Sands v. Whitnall School District

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Sandsvs.Whitnall School District
Number: 2005AP1026
Year: 2008
State: Wisconsin
Court: Wisconsin Supreme Court
Other lawsuits in Wisconsin
Other lawsuits in 2008
Precedents include:
1.) That materials which are protected under the Wisconsin Open Meetings Law are not necesarily protected from discovery in court.
2.) The state of Wisconsin does not possess a deliberative process exemption.
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Deliberative Process Exemption


On Friday July 11, 2008, the Wisconsin Supreme Court ruled 6-1 that not all governmental boards' closed session discussions are automatically privileged and may be subject to discovery in litigation in Sands v. Whitnall School District.[1] This overturned an earlier ruling from the Court of Appeals.

Important precedents

This case established two important precedents for Wisconsin law:
1.) That materials which are protected under the Wisconsin Open Meetings Law are not necesarily protected from discovery in court.
2.) The state of Wisconsin does not possess a deliberative process exemption.

Background

  • Sands was hired as an administrator for the Whitnall School district in 1998. After two closed session meetings on April 29 and May 13, 2002, the board decided not to renew Sands contract. She was notified two days later.
  • On April 23, 2004, Sands filed a lawsuit claiming she had been denied the 4 month notice to contract termination guaranteed to her as an administrator within the school district.
  • The school district denied Sand's claim that she was a true administrator and cited failure to perform as an adequate justification of termination.
  • In district court, during discovery, Sands requested documents from the closed meetings at which the district discussed her contract. The district denied the request claiming that the meeting was a closed session and exempt under Wisconsin statute 19.85, and the deliberative process privilege exemption.
  • The trial court ruled in favor of Sands and ordered the documents released.
  • The Wisconsin Court of Appeals overturned the decision of the trial court and ordered the documents exempt.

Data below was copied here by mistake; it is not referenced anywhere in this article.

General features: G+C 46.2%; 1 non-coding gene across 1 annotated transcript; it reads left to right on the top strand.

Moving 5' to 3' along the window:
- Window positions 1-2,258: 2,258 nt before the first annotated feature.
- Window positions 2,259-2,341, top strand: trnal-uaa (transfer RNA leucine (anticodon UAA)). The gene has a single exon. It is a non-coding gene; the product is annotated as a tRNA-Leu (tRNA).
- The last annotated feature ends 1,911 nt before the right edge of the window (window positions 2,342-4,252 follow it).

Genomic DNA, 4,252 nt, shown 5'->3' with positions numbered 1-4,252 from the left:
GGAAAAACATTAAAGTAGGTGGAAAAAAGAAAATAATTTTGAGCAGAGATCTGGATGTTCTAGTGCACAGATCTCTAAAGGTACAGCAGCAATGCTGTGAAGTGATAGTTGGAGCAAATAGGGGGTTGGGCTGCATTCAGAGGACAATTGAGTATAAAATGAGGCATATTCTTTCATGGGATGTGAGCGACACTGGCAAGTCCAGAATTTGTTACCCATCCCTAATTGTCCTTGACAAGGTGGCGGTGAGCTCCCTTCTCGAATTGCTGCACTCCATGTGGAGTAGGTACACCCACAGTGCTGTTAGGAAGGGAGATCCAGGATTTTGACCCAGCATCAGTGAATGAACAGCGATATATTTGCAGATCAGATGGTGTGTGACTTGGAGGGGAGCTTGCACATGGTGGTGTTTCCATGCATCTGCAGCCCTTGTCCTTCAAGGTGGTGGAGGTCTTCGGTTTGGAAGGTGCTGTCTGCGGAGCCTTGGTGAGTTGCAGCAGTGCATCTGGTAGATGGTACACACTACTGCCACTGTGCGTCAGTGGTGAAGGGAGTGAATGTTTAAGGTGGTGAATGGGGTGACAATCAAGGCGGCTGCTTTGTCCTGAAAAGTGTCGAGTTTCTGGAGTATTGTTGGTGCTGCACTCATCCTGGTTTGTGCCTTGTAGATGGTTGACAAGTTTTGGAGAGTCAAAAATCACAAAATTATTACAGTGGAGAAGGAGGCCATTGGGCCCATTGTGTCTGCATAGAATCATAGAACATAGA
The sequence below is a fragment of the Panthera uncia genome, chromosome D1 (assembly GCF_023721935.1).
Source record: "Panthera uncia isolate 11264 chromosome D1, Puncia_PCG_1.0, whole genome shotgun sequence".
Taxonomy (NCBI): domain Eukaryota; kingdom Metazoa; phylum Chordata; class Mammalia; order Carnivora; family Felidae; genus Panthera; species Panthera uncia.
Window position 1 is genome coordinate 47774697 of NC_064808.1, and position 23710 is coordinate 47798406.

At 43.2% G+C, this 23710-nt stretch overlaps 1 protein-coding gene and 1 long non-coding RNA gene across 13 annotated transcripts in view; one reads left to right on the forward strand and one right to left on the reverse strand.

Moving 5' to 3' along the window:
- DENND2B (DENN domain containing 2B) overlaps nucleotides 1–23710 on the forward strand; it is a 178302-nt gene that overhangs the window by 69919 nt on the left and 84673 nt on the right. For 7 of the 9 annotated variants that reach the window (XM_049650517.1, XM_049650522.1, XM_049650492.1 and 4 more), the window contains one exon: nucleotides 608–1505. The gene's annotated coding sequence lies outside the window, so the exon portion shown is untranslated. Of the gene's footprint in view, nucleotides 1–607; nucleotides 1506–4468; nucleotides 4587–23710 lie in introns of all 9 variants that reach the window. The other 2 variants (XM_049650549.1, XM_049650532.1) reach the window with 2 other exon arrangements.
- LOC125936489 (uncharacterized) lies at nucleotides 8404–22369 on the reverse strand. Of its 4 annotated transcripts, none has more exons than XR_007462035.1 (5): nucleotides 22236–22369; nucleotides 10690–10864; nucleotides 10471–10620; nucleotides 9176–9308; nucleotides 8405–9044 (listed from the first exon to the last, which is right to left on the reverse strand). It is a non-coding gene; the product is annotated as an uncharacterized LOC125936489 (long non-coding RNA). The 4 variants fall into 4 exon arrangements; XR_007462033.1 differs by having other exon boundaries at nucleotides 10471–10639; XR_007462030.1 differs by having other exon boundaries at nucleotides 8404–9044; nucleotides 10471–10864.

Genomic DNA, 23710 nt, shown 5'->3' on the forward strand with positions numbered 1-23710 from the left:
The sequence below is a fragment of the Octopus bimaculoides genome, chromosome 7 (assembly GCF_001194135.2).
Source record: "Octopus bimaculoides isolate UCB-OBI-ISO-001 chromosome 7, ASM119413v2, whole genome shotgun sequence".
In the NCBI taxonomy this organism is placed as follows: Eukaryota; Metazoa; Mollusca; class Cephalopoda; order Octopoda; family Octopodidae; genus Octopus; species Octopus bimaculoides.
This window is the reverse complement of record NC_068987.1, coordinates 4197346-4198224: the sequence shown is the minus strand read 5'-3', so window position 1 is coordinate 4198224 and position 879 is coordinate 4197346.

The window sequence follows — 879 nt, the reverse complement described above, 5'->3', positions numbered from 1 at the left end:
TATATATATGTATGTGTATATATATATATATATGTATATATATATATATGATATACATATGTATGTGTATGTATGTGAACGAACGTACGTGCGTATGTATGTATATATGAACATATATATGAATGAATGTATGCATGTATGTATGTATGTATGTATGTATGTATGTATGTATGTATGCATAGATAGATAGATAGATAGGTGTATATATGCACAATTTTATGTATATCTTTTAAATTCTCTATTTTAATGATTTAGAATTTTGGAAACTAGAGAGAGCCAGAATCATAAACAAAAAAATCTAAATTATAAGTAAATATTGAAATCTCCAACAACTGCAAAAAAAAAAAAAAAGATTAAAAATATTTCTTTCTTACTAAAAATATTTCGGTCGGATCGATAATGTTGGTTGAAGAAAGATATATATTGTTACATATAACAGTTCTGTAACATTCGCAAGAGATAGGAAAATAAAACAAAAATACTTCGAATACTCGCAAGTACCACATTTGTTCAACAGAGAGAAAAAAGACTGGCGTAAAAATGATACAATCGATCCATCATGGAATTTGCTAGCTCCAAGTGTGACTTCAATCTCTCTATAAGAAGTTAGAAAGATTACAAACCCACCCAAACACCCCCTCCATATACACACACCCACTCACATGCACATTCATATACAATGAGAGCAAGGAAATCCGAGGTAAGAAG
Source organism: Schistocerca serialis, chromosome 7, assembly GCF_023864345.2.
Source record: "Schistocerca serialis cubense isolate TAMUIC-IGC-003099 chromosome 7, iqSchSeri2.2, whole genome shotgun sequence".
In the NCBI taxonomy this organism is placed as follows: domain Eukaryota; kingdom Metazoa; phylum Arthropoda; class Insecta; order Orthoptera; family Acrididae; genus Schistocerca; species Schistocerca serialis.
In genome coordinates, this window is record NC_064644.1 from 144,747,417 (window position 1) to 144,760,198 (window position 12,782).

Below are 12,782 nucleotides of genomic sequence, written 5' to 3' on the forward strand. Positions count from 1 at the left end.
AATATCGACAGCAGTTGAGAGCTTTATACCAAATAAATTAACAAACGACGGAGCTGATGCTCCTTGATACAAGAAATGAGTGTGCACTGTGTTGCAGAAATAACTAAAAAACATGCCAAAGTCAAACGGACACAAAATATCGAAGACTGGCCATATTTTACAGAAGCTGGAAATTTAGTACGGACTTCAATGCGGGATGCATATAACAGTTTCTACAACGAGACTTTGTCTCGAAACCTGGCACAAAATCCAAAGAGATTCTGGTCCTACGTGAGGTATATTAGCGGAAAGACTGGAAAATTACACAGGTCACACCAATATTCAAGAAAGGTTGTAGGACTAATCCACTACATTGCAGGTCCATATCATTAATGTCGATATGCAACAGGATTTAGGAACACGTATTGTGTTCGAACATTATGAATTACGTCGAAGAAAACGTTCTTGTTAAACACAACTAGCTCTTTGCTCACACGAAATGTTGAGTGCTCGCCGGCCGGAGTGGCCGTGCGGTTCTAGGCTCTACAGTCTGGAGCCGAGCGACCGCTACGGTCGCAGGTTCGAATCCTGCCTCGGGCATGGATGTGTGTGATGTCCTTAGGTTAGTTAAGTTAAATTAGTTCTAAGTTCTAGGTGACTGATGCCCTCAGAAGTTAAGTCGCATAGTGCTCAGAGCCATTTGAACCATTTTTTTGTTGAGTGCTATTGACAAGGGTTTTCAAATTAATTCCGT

• Sands appealed the decision to the Wisconsin Supreme Court.

[2]

Ruling of the court

The trial court determined that the Wisconsin statute allowing exempt meetings was to be narrowly construed and did not apply to the meetings at which the Whitnall School District debated Sands contract. The court also determined that Wisconsin has never acknowledged a deliberative process exemption, and that it could thus not apply.[2]

The court of appeals overturned the decision of the trial court and determined that Wisconsin statute 19.85 stated that meetings held in closed session were protected under open records requests and that the meetings held by the district were rightfully closed meetings.

The Supreme Court overturned the decision of the Court of Appeals, reverting back to the original decision made by the trial court.

The Supreme Court determined that this case fell not under the laws relating to open meetings but more importantly to trial discovery, an essential aspect of maintaining a fair and balanced judicial system. The court determined that none of the exemptions within discovery law applied to the minutes of the closed meetings. The court determined that there was no reason to block discovery opportunity based on the exemptions found in the open meetings act, citing cases in other states as justification, including State ex rel. Upper Republican Natural Resources District v. District Judges of the District Court for Chase County, a case before the Nebraska Supreme Court. The court also rejects the districts attempt to incorporate a deliberative process privilege within Wisconsin law, arguing that the court has not seen fit to in the past and that the current court would not do so either. Based on these two facts, the court determined that while the materials were exempt under the open meetings law, the discovery laws of Wisconsin courts did not afford the meetings the same protection and that they had to be released as evidence for the court.[2]

Associated cases

See also

External links

References

  1. Sands v. Whitnall School District, LexisNexis
  2. 2.0 2.1 2.2 Supreme Court Opinion